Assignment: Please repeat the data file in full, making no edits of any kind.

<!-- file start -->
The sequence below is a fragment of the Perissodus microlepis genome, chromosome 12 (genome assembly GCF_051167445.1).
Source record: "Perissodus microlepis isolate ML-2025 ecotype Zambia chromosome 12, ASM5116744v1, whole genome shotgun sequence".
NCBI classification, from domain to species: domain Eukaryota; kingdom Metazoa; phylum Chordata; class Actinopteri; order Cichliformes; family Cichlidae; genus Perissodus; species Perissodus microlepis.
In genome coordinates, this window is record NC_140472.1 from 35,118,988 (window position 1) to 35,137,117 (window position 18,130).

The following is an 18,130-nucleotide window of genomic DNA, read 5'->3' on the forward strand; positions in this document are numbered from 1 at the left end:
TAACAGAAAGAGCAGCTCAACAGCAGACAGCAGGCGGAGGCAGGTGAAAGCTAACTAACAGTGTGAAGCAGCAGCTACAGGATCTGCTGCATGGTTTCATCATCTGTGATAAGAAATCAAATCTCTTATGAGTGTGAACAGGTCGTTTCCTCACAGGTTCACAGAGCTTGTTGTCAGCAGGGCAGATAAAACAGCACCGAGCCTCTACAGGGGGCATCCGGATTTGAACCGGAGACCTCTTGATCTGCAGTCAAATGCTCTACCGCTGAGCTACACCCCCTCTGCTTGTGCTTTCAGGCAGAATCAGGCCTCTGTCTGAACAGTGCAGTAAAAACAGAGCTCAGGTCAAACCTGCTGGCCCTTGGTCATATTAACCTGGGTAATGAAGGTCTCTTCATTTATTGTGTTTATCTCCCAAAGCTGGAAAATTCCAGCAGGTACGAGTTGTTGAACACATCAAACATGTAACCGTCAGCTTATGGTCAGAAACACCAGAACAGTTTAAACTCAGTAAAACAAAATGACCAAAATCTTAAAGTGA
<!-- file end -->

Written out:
The sequence below is a fragment of the Perissodus microlepis genome, chromosome 12 (genome assembly GCF_051167445.1).
Source record: "Perissodus microlepis isolate ML-2025 ecotype Zambia chromosome 12, ASM5116744v1, whole genome shotgun sequence".
NCBI classification, from domain to species: domain Eukaryota; kingdom Metazoa; phylum Chordata; class Actinopteri; order Cichliformes; family Cichlidae; genus Perissodus; species Perissodus microlepis.
In genome coordinates, this window is record NC_140472.1 from 35,118,988 (window position 1) to 35,137,117 (window position 18,130).

The following is an 18,130-nucleotide window of genomic DNA, read 5'->3' on the forward strand; positions in this document are numbered from 1 at the left end:
TAACAGAAAGAGCAGCTCAACAGCAGACAGCAGGCGGAGGCAGGTGAAAGCTAACTAACAGTGTGAAGCAGCAGCTACAGGATCTGCTGCATGGTTTCATCATCTGTGATAAGAAATCAAATCTCTTATGAGTGTGAACAGGTCGTTTCCTCACAGGTTCACAGAGCTTGTTGTCAGCAGGGCAGATAAAACAGCACCGAGCCTCTACAGGGGGCATCCGGATTTGAACCGGAGACCTCTTGATCTGCAGTCAAATGCTCTACCGCTGAGCTACACCCCCTCTGCTTGTGCTTTCAGGCAGAATCAGGCCTCTGTCTGAACAGTGCAGTAAAAACAGAGCTCAGGTCAAACCTGCTGGCCCTTGGTCATATTAACCTGGGTAATGAAGGTCTCTTCATTTATTGTGTTTATCTCCCAAAGCTGGAAAATTCCAGCAGGTACGAGTTGTTGAACACATCAAACATGTAACCGTCAGCTTATGGTCAGAAACACCAGAACAGTTTAAACTCAGTAAAACAAAATGACCAAAATCTTAAAGTGA